Tuesday, October 24, 2017

EDITORIAL >> Future I-57 needed soon

The state Transportation Department will soon designate Hwy. 67/167 as the future Interstate 57 to the Missouri state line, reported here first, which will not only ease traffic congestion but create an economic boom here and in north Arkansas.

There’s no telling how long it would take before this ambitious project is completed, but the interstate designation is a good start. Widening 41 miles from Walnut Ridge to Missouri and 11 miles from the state line to Sikeston, Mo., would be the next phase if congressional leaders from both states work together to arrange funding.

Sara Lasure, a spokesperson for Sen. John Boozman (R-Ark.) told us last week the new interstate “would complete the trade corridor from Dallas to Chicago. Importantly, the new section in Arkansas would relieve traffic on I-40 between Little Rock and Memphis and improve access to a vastly under-utilized crossing over the Mississippi River in Missouri.”

“In Arkansas, hundreds of millions of dollars have been invested to construct 121 miles of U.S. 67 to interstate standards from Little Rock to Walnut Ridge. About 83 percent of the route in Missouri is interstate or near-interstate grade,” Lasure said.

Local officials also hailed the latest development. State Rep. Bob Johnson (R-Jacksonville), who made the announcement about the highway upgrade Thursday, said “Future I-57” signs will be placed along Hwy. 67/167 soon. He said highway director Scott Bennett told him the Department of Transportation is drawing up plans to complete the interstate.

Johnson said more hotels and restaurants will be interested in opening locations in Jacksonville if the state highway is converted to an interstate. He also said the Jacksonville Industrial Park on Redmond Road could better attract manufacturers once the I-57 plan is completed.

Johnson, who is running for Jacksonville mayor next year, emphasized the economic benefits of the I-57 project.

“Future interstate means it’s eventually going to be an interstate, which will help industries and businesses decide to locate here,” he said.

Jacksonville Mayor Gary Fletcher said, “This elevates the status of Jacksonville when it comes to recruiting businesses. When the project is completed, it will funnel more people and traffic that in the past have bypassed this area will now make it more attractive to locate businesses as they are driven by numbers and now we will be on new businesses’ radar.”

“There are certain businesses that normally will not even talk to you unless you are on an interstate, we have discovered over the past eight years I have been involved in economic development. This will help us reopen dialogue we’ve had in the past where this was an issue, and it couldn’t have come at a better time as we are in the process of redevelopment of our commercial plans for main street and other downtown property,” Fletcher said.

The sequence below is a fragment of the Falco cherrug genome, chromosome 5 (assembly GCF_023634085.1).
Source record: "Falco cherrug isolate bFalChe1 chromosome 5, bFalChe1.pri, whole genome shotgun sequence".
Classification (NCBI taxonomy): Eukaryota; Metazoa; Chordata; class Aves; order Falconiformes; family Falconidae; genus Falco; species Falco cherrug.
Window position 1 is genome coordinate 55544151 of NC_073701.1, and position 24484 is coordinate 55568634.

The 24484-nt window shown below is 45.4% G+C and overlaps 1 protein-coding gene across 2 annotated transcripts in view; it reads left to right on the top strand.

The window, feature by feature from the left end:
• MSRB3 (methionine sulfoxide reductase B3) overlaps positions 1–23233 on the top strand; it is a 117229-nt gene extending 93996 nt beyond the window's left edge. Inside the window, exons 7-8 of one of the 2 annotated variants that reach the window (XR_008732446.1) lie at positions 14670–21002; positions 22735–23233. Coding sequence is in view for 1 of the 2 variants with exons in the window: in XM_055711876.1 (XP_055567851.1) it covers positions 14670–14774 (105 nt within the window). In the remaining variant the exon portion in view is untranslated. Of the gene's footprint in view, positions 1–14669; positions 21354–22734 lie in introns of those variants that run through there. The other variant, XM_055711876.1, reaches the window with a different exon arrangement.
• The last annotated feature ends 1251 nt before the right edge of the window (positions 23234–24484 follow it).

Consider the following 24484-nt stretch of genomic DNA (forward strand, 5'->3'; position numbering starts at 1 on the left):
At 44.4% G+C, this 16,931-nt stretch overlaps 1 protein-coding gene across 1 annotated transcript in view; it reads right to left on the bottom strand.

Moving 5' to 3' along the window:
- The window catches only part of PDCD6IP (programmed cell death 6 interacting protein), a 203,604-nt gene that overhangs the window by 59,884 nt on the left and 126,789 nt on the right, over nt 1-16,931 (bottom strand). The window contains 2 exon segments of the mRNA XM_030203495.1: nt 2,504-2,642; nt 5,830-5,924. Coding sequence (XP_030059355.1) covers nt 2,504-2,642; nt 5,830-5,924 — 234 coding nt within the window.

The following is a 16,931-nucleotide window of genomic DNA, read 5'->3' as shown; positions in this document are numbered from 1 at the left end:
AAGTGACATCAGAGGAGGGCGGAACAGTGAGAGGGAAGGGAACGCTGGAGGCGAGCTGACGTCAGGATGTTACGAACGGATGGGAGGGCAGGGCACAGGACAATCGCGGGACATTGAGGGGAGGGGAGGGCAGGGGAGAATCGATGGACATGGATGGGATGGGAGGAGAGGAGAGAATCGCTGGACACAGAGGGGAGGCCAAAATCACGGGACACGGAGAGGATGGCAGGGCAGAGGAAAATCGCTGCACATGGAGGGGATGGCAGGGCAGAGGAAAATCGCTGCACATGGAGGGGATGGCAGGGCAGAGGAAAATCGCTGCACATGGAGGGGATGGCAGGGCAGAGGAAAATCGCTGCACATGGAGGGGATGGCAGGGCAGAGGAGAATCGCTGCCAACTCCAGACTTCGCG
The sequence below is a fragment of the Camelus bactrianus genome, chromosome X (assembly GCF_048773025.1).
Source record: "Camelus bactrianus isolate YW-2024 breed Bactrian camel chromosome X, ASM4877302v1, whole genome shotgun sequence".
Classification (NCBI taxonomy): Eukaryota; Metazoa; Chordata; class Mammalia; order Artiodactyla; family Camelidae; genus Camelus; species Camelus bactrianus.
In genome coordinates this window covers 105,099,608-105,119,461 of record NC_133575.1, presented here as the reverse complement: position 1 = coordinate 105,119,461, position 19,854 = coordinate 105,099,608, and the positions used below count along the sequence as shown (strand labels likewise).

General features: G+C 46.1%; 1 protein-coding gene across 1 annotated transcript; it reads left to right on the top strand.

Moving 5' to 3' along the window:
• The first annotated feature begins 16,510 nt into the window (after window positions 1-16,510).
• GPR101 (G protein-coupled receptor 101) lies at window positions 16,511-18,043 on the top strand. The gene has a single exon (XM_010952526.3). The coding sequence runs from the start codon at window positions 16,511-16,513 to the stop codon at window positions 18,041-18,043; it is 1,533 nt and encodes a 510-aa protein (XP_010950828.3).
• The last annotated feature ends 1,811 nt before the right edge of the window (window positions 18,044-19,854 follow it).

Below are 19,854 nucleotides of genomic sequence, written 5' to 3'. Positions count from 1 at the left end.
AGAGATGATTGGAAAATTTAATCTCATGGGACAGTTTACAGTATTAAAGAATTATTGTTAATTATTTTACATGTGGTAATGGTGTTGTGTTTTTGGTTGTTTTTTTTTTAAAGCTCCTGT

Cabot Mayor Bill Cypert is pleased too with the I-57 designation. “This is a very good thing...terrific news. This will help everyone along the corridor. Becoming an interstate will spur much more economic growth and development,” he said.

The interstate designation is the logical next step as the decade-long Hwy. 67/167 widening project continues from I-40 to Cabot at a cost of some $265 million, including a $25.5 million north interchange between Austin and Cabot.

The first portion of the interstate-grade project from I-40 to Kiehl Avenue in Sherwood included 8.6-miles at a cost of $57.5 million with a flyover at Brookswood. The Transportation Department is also spending $79 million to six-lane and resurface Hwy. 67/167 from Exit 11 (the Air Force Base exit) to Exit 16 (the Heber Springs/Cabot interchange). Weaver-Bailey Contractors, Inc., of El Paso was awarded the contract. Parts of the highway were recently repaved for $2.69 million.
The widening and resurfacing will continue from Main Street to Vandenberg Boulevard for $61 million. The James Construction Group of Baton Rouge, La., is replacing the Main Street and Redmond Road overpasses in Jacksonville for $42 million. They will be wider, with three lanes of traffic north and south. The company is also building new approaches and ramps for the Main Street and Redmond Road overpasses as well as a new stretch of highway between them.

All this work has taken more than a decade, and the I-57 project will probably take even longer, but thank you, Sen. Boozman, for helping to take it to the next level.